A Social Security calculator was not made to show the difference in incomes if you were to croak, because it should be obvious how this works.
For an example, you can look at the age 80 row on the first two Social Security calculator demos. Croaking at age 80 resulted in having these amounts saved:
Starting benefits at age 62: $562,000, present value: $155,000
There is also the argument that having this increased income from age 62 to 67, or from 62 to 70, can be used to purchase better health care, food, quality of life, assistants, and exercise equipment; all of which can dramatically help prevent croaking.
For $1,000 per month, you can buy more trips to the doctor, medications, vitamin supplements, healthier food, someone to help you with basic functions (like changing clothes, doing dishes, and showering), gadgets that will call 911 if you fall and can't get up, a gym membership, personal trainer, physical therapists, paying premiums on Medicare supplements, etc. and so forth.
So putting this money to good uses like this, even if you "don't need it," could easily extend your life by a decade or more.
Bottom line: Again, it makes no financial sense to wait.
Even if you don't need it, you should still take your Social Security benefits ASAP, and then dedicate it all to a life extension program, safety net, insurance, realizing a higher quality of life, assistance with mundane chores, etc.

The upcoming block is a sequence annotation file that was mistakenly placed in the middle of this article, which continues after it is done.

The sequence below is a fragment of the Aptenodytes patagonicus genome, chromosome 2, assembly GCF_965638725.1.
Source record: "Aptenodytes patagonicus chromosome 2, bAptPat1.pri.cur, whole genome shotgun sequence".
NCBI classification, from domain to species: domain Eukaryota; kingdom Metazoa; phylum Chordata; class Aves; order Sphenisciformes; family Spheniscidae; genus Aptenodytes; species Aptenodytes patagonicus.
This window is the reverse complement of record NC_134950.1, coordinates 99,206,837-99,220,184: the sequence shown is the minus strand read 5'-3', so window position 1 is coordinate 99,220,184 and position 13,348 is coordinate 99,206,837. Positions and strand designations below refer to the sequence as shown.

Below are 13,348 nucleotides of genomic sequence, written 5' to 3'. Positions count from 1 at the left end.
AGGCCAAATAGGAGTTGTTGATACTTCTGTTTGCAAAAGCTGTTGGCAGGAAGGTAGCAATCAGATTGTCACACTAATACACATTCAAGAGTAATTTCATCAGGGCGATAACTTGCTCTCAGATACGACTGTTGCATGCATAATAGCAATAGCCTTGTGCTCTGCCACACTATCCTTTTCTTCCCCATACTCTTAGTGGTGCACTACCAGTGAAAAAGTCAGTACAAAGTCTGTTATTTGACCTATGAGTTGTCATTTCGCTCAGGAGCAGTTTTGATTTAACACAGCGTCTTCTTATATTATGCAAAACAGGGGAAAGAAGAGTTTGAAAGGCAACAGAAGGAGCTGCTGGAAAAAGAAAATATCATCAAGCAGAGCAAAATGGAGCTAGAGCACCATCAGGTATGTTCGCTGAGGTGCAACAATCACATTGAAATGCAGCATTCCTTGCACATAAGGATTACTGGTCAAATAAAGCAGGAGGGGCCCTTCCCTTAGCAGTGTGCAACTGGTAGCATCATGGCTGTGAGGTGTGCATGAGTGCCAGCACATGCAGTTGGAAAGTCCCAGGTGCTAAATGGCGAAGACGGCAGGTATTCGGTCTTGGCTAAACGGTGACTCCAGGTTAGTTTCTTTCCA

If you don't, then the chances of croaking before getting your money paid back goes up every day. Every day you don't live to age 100 is more of your FICA tax money that the SSA does not give back to you. If that doesn't register, then try this: Every day you do not live, the government gets to keep more your hard-earned tax dollars. In other words again, both the sooner you take it, and the longer you live, the more you'll be able to "stick it to The Man."
Reason #3: Any Future Changes to the System Won't be Good for You
Brilliant politicians could just continue to screw things up, and then just decide to not pay anymore.
If you keep watch on such issues, then you know that the system is very much broken.